Great black wings sprouted from his back. Feathered, rather than the bat-like wings most demons possessed. From his waist down, he was covered in a leathery fur that ended in heavy hooves. Fire and smoke sprouted from where the hooves touched the ground. Horns curled off his head—one of them a crumpled horn—each looking more evil every time Clement’s eyes passed over them.
Reaching behind his back, Clement curled his fingers around the emerald-studded hilt of his sword. He drew it without flourish or elegance. Every movement he made was purely utilitarian.
The devil’s golden eyes went wide. For just a bare moment, his smile disappeared as his mouth twisted to the shape of a ring.
“A Persian sword. Not many would use such a thing these days, though I suppose that there is no weapon more fitting for fighting demons. Not the original Zomorrodnegār. If you’ll forgive me for acting out of turn…”
The devil snapped forward with a burst of flames at his back, crossing half the distance between them in the blink of an eye.
Clement raised his sword, both hands gripping the hilt to better defend against powerful attacks.
But the devil didn’t continue on. He stopped moving five feet away.
The flames didn’t stop with him. They curled around the devil’s body, continuing forwards and wrapping around Clement. There was a mild heat accompanying the flames. Nothing that would be dangerous.
He stood his ground. Something that was becoming increasingly difficult as the bricks under his boots became brittle and cracked away under the heat. But he couldn’t afford to move. This was a test of some sort. Through his visor’s enchantments, he could see that the devil hadn’t moved after launching the flames.
There was a sensation in Clement’s gut that if he moved, he would lose his head.
After a moment of the flames wrapping around him, they dispersed into mere embers.
The devil was hazy. Heat waves trailed up from the glowing red bricks, distorting everything around Clement. Even some parts of his armor had a faint red glow to them.
“Yes,” the devil said, “definitely not the original. The original would have eaten those flames.”
With a shrug of the devil’s shoulders, the plaza returned to normal. The heat haze vanished as the bricks lost their glow.
The bricks that had cracked beneath Clement’s feet stayed glowing and cracked. The tips of his armor retained their red-hot temperature as well.
Already bright gold, the devil’s eyes lit up with a maddened delirium as he burst into laughter. “Excellent,” he said. “Marvelous! What is your name?”
Clement hesitated. He was not a mage. Nor had he much training apart from what to expect from demons and any other entities that Gertrude thought he should know about. He had heard that names had power. Where he had heard it, he couldn’t say. Books, perhaps. Fiction.
Except it was so difficult to tell what was fiction and what was a mage writing about personal experiences under the guise of fiction.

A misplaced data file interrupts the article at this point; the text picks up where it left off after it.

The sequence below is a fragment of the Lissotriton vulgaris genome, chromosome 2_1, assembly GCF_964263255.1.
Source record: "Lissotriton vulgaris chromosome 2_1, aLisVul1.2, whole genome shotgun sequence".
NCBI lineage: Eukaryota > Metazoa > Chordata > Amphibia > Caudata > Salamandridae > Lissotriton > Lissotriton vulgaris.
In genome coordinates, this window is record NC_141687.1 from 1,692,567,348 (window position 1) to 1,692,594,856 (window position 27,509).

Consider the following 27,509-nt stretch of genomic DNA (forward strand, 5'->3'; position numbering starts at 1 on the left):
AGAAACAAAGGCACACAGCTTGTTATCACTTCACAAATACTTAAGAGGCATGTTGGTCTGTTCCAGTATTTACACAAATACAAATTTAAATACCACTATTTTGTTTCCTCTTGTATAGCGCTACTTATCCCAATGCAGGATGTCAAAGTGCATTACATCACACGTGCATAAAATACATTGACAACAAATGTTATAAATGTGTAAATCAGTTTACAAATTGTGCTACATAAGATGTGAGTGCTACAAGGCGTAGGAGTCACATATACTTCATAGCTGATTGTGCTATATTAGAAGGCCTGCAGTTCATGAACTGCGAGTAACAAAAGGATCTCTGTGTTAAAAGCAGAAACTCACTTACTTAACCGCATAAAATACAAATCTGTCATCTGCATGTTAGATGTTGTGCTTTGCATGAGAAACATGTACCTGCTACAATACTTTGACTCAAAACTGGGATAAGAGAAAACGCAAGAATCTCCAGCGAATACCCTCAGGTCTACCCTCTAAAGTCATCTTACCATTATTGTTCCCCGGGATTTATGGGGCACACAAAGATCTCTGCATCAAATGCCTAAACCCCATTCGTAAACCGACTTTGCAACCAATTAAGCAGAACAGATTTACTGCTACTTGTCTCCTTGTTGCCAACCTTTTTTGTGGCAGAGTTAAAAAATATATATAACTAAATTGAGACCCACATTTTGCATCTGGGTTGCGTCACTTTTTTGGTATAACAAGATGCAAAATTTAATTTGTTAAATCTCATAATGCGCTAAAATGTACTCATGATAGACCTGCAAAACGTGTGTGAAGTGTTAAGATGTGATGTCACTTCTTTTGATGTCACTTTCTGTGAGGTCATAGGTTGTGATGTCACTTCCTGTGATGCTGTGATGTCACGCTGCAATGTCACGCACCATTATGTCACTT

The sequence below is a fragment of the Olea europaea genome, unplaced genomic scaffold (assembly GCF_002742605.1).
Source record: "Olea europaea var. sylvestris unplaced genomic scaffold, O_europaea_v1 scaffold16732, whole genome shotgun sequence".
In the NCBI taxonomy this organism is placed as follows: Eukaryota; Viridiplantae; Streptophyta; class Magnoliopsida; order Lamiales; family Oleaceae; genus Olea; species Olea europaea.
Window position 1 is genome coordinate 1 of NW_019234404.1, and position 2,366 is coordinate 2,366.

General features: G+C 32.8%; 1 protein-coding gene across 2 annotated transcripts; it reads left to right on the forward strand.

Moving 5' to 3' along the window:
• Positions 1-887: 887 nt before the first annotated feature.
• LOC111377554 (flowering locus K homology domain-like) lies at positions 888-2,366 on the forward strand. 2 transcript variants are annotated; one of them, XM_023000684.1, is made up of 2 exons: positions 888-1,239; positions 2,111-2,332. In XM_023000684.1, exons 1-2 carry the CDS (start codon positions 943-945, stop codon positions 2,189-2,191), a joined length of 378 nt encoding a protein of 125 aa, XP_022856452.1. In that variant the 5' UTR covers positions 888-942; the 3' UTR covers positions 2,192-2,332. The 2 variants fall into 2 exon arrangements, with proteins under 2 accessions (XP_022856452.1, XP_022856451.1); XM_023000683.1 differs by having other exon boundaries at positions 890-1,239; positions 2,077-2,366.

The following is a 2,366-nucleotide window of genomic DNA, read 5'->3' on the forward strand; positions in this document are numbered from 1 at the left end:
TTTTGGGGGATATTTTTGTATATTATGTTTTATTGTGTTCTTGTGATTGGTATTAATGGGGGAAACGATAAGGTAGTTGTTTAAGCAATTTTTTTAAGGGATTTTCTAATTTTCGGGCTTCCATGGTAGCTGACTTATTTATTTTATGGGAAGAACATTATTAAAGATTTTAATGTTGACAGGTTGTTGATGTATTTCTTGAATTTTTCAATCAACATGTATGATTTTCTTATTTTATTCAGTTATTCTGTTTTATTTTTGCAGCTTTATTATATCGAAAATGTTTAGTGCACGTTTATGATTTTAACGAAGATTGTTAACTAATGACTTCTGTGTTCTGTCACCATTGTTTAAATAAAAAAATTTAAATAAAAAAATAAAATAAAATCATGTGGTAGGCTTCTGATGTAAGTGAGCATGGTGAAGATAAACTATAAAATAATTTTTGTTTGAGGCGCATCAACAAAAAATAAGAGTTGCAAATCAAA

Never before had a demon asked his name. He had never had cause to ask Gertrude about names.
Then again, he didn’t use his real name. ‘Clement’ was a moniker given to him by Gertrude.
“Come now,” the devil said as he tapped a foot against the brick plaza. “We don’t have all night. I’m sure I have to go hunt down your girlfriend before morning.”
“Clement,” he said through grit teeth. Readying his sword, he shifted forwards.
This devil couldn’t be allowed to chase after Gertrude.
“Clement huh? I’ll remember that. For at least a day. You may call me Zagan, Great King of Hell.”
Clement didn’t acknowledge the devil. He charged forwards using his toes to activate the enchantments in his boots, and slashed down at the devil.
Zagan was, predictably, not in the path of his blade by the time it passed through the air.
Rather than follow through with a second slash or chase after him, Clement pulled back and brought one arm up to his eyeline.
Zagan’s open hand caught the gauntlet’s wrist. He started to twist Clement’s arm, eliciting a light groan from the armor as the metal protested the movement.
Bringing his sword around with his free hand was enough to send Zagan hopping backwards a few steps. Clement tried to hit him with the closed fist of his released hand, but struck nothing but air.
Before marching up to Brakket Academy, Clement had removed the fingers of his armor on his left hand. On one of those fingers, he wore the ring that Gertrude had given him.
So long as Zagan didn’t notice it, all he had to do was slip in a punch while the devil was distracted by the sword. At least, as long as Gertrude was right in her assumption that it would work. Clement had never known her to be wrong about much of anything.
Though, given how he was avoiding it, Clement hoped that his sword would work just as well.
They entered into a vicious cycle of back and forth attacks. As the devil circled around him, all Clement had to do to get him to back off was step forward and slash with the sword. He kept his slashes short and moved as fast as he could to prevent any long openings that might give Zagan another opportunity to grapple.